Tuesday 31 January 2012

Aluna the Movie | Homepage

The Kogi tribe from the Sierra Nevada de Santa Marta mountain in Columbia were in a documentary made by Alan Ereira entitled From The Heart of the World. It was shown back in 1990 and the Kogi gave a warning to the world that ecological disaster would happen unless we changed our ways. They have made a follow-up film entitled Aluna which will be screened in 2012.

The Kogi call themselves the "Elder Brother" and the rest of the world they refer to as the "Younger Brother". They believe they are the spiritual guardians of the planet and that our ways have put it in danger of ecological disaster. The Younger Brother failed to listen to their warning. The Kogi Mamas, who are the spiritual leaders or shamans of the tribe, had warned that we must stop mining, cutting down forests, drilling in the ground, creating dams, and other developments that are destroying the environment, but their warning has not been heeded.

The Kogi Mamas are experts in determining the health of the ecosystem they live in, and not only where they are but for the whole world. They could see that Climate Change was robbing the mountain peaks of the snow and ice that should be there. Without the water that comes from the melting snow and from the rains that the clouds bring they know that all life will die.

The Kogi believe that the world will come to an end unless the Younger Brother changes his ways and soon. Because they are so worried about the state of the planet they have agreed to make this second film to explain their views about the extreme environmental danger that has been created.

Aluna the Movie | Homepage

Copyright © 2012 Steve Andrews. All Rights Reserved.

Thursday 12 January 2012

Death on Mt Teide

Dead and dying vegetation on Mt Teide 11 January 2012

A dramatic title to grab your attention but I mean death to plants and probably animals too in the ongoing drought Tenerife is suffering! The higher reaches of Mt Teide, the highest mountain in Spain are normally covered in snow at this time of year and the island has usually had heavy rain from November onwards but not this time. Mt Teide did not receive is normal coating of white glistening snow that can be usually counted on for the winter and spring months. Something has gone very wrong!

The unique scrub-land vegetation that grows on Mt Teide is adapted to heat and cold and drought in summer but expects to get plenty of moisture in the autumn and winter. This year it has had very little and is dying or dead. It is brown and tinder dry and crumbles to dust. In turn insects that depend on the vegetation and lizards and birds that feed on them are deprived of a vital link in the food chain. There are usually many Canary Blue butterflies and honeybees that feed on the nectar from the wild flowers and flowering shrubs up on Mt Teide but if there are no such flowers they will have no food and will probably die.

Lower down the mountain there is usually a sea of clouds that bring much needed moisture to the pines, laurels and other trees and plants but even the sea of clouds has gone.

This could spell disaster for farmers. Most of the water for the island falls as snow and rain on the mountains. We need heavy rains and fast to save the ecosystem of Tenerife.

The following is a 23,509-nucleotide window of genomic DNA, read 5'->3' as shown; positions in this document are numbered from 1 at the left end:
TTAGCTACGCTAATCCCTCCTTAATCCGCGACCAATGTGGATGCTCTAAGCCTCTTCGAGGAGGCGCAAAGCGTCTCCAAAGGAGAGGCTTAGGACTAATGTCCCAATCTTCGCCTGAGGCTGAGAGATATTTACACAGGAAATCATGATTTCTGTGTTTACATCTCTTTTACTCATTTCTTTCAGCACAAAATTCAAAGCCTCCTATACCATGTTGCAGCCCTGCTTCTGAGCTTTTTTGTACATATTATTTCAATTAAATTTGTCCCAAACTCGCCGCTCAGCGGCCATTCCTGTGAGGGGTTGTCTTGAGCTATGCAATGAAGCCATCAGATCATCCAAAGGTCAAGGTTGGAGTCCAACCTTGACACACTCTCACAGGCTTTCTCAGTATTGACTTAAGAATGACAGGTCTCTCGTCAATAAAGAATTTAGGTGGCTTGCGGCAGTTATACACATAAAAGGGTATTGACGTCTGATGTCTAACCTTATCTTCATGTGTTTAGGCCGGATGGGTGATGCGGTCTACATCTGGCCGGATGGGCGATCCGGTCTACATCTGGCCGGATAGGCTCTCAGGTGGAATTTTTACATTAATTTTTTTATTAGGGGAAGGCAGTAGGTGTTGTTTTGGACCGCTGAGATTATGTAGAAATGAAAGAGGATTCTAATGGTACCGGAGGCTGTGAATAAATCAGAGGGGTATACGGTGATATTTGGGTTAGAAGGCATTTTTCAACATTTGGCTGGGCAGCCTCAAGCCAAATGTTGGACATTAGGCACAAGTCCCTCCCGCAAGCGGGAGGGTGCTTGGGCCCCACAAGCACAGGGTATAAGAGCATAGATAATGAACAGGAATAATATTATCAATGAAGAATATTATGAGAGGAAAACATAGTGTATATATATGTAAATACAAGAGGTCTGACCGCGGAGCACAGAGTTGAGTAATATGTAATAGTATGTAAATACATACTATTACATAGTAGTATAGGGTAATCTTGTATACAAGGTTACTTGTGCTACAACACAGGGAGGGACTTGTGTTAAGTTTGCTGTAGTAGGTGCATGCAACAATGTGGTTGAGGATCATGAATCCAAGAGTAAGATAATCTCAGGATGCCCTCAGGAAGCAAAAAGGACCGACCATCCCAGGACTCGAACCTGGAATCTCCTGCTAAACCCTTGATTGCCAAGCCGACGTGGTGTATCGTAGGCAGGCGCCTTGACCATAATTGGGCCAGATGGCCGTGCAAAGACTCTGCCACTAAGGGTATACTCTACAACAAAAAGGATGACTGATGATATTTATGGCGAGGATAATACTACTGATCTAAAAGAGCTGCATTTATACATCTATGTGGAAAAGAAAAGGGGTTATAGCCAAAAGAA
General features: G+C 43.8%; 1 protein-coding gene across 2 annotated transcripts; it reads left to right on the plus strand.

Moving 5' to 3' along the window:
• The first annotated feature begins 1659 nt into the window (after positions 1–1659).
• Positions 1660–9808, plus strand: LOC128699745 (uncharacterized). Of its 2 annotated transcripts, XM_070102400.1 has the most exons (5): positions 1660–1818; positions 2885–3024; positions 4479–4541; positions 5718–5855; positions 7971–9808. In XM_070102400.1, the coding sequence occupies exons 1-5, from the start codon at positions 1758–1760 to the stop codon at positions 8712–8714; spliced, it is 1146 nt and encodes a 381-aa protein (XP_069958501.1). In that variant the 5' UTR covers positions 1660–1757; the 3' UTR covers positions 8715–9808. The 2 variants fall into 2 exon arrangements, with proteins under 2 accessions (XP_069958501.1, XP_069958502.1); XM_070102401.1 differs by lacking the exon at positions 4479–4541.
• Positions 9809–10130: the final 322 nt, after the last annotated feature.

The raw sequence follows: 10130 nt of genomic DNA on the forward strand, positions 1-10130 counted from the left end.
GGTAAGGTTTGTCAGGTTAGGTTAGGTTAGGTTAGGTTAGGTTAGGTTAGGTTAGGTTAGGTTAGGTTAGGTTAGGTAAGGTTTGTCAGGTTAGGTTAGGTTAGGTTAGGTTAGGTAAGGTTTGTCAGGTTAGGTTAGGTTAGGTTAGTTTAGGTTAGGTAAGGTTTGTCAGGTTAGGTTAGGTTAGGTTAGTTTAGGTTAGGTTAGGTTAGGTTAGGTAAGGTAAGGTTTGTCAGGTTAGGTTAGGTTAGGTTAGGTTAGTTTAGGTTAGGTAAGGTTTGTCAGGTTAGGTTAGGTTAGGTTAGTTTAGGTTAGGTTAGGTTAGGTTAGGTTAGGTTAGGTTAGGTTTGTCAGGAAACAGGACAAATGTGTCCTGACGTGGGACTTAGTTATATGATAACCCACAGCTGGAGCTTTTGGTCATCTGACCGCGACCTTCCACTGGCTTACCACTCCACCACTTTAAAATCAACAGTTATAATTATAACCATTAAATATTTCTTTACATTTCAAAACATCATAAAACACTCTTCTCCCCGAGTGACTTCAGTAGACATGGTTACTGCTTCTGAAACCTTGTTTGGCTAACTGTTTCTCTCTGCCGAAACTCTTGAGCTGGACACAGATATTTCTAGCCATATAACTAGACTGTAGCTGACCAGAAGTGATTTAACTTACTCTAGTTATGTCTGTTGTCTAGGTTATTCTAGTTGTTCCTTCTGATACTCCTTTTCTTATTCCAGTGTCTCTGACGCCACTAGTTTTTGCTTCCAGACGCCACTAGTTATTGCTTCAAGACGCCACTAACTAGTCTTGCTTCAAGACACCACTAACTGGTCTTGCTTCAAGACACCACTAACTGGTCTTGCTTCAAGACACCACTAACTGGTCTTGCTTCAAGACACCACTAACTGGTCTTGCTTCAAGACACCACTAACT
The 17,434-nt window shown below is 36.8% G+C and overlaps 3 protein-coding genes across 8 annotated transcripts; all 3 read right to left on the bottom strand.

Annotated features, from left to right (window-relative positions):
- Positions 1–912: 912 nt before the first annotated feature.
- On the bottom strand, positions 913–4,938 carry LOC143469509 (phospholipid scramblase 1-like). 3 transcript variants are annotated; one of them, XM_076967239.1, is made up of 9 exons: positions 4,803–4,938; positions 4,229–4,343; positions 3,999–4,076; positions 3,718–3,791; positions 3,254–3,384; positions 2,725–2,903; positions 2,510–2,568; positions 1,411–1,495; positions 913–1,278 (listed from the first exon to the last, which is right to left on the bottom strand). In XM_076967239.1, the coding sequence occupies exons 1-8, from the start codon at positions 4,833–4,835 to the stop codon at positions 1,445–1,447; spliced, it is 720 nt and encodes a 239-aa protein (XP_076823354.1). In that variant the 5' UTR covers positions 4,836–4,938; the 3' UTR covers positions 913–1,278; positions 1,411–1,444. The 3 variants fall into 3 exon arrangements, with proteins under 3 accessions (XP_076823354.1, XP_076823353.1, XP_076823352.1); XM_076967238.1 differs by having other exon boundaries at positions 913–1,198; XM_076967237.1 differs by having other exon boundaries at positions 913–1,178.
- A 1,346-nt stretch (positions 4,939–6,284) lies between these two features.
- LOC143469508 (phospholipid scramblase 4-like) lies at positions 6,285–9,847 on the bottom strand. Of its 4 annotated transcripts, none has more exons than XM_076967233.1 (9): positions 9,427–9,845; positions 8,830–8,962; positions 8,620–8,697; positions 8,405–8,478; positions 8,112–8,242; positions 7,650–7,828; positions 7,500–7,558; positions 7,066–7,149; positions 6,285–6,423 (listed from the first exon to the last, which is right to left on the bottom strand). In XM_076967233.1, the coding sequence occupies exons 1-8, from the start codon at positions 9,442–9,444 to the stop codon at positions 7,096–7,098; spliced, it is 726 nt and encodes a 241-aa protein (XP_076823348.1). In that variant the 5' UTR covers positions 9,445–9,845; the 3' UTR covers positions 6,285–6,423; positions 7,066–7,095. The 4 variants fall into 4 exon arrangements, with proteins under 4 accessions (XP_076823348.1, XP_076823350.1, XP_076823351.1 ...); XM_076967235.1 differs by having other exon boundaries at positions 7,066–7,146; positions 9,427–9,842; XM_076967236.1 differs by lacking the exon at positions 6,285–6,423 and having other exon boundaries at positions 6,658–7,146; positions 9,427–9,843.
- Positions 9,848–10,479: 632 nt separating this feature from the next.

Copyright © 2012 Steve Andrews. All Rights Reserved.

Tuesday 10 January 2012

How does Global Warming affect Tenerife?

Wilting Prickly Pear cactus

Global Warming or Climate Change, as it is now often called, though I prefer the former term, is making its presence felt here in Tenerife where clear skies and hot sunshine are drying up the land and causing plants as tough as Prickly Pear cacti to shrivel and wilt.

Wilted and curled up House-leek (Aeonium urbicum

Succulent House-leeks (Aeonium species) which should be at their best now and getting ready to flower or already doing so are suffering the same problem. Many House-leeks are curling up their leaves in an effort to conserve moisture. They should be fleshy and green not reddened and dried up with curling leaves.
Usually by January we have had plenty of torrential rainfall in November and December that falls as snow high up on Mt Teide. Often the mountain's peak is covered in glistening white over the Christmas period and for the months afterwards but not this winter.
Usually in late autumn and winter the countryside springs to live and brown and barren semi-desert land and volcanic mountainsides get covered in green vegetation but not so this season. Ponds, of which there is a great shortage on Tenerife, are drying up not filling up. Those in the village of Erjos that normally fill in winter with enough to last them through until the following autumn's rains are looking more like they do at the end of summer.
So what does all this mean? Well, for tourists the hot sunshine is what they come here for so they will not be complaining but for farmers and for wildlife it is an ecological disaster. Rainfall in autumn and winter is essential for the success of crops and in recent years many farmers have lost their grape crops despite winter rains. Drought in summer is far more to be expected than drought in January!
Tenerife really needs some thunderstorms and as much torrential rain as possible over the rest of this month and February or I dread to think how the island will get through this. Some people still don't believe Global Warming is really happening but I think the state of the countryside in Tenerife shows that it most certainly is!

Copyright © 2012 Steve Andrews. All Rights Reserved.